Dec. 24, 2020
Because of the pandemic, a lot of us teachers are starting the year off in complicated settings. Settings
Do you remember asking your parents or other family members to tell you a story when you were younger? I sure do! I know my parents can still hear the echo of my whiney plea: “Tell me a story!” That said, the memories created when my family relented and told me real stories about their past, or made-up stories about the future, are among my favorites!
Historians trace storytelling back more than 30,000 years, where even in the earliest civilizations, groups of people would gather to tell oral stories passed down as mythology, cultural beliefs, or family memories. The storyteller and the listeners were physically close, developing a connection to one another through the communal experience. Storytellers reveal and share themselves through their telling, and listeners reveal and share themselves through their reception of the story (Carlson, 2009).
As you share stories with your child, you are supporting the development of vital language skills: listening, vocabulary, expressive language (the use of words, sentences, and writing to convey meaning) and receptive language (the ability to understand language). Strong language skills are essential for children’s success in school and life (Hart & Risley, 2003; Heath & Hogben, 2004; Jalongo, 2008; Kalmer, 2008). You can also boost social emotional learning by how you tell the stories.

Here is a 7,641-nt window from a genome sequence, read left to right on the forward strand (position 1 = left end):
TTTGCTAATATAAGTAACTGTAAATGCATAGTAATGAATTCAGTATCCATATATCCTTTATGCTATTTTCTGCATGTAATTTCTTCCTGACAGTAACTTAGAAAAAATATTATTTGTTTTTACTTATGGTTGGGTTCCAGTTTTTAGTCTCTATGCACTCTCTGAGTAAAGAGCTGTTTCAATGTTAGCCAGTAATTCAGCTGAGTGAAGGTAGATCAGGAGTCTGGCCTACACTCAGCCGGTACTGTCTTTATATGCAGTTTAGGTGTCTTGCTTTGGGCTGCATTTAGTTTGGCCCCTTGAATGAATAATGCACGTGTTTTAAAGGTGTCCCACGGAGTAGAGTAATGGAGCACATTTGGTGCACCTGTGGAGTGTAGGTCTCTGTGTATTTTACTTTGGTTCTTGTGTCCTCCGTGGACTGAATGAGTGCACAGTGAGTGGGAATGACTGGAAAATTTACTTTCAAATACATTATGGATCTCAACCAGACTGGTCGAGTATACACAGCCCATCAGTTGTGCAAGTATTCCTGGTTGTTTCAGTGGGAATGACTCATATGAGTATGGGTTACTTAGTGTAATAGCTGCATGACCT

Take Turns & Expand the Experience
Oral storytelling provides a rich opportunity for groups of people to reminisce, share cultural folktales, exchange narratives, or create new stories. Storytelling not only enhances developmental skills, but it also creates incredible bonding experiences!
Storytelling connects our past to our present and connects us to one another. Though the days might be busier than they were for our ancestors 30,000 years ago, you, your child, and your family will reap the rewards when you find time to connect through storytelling.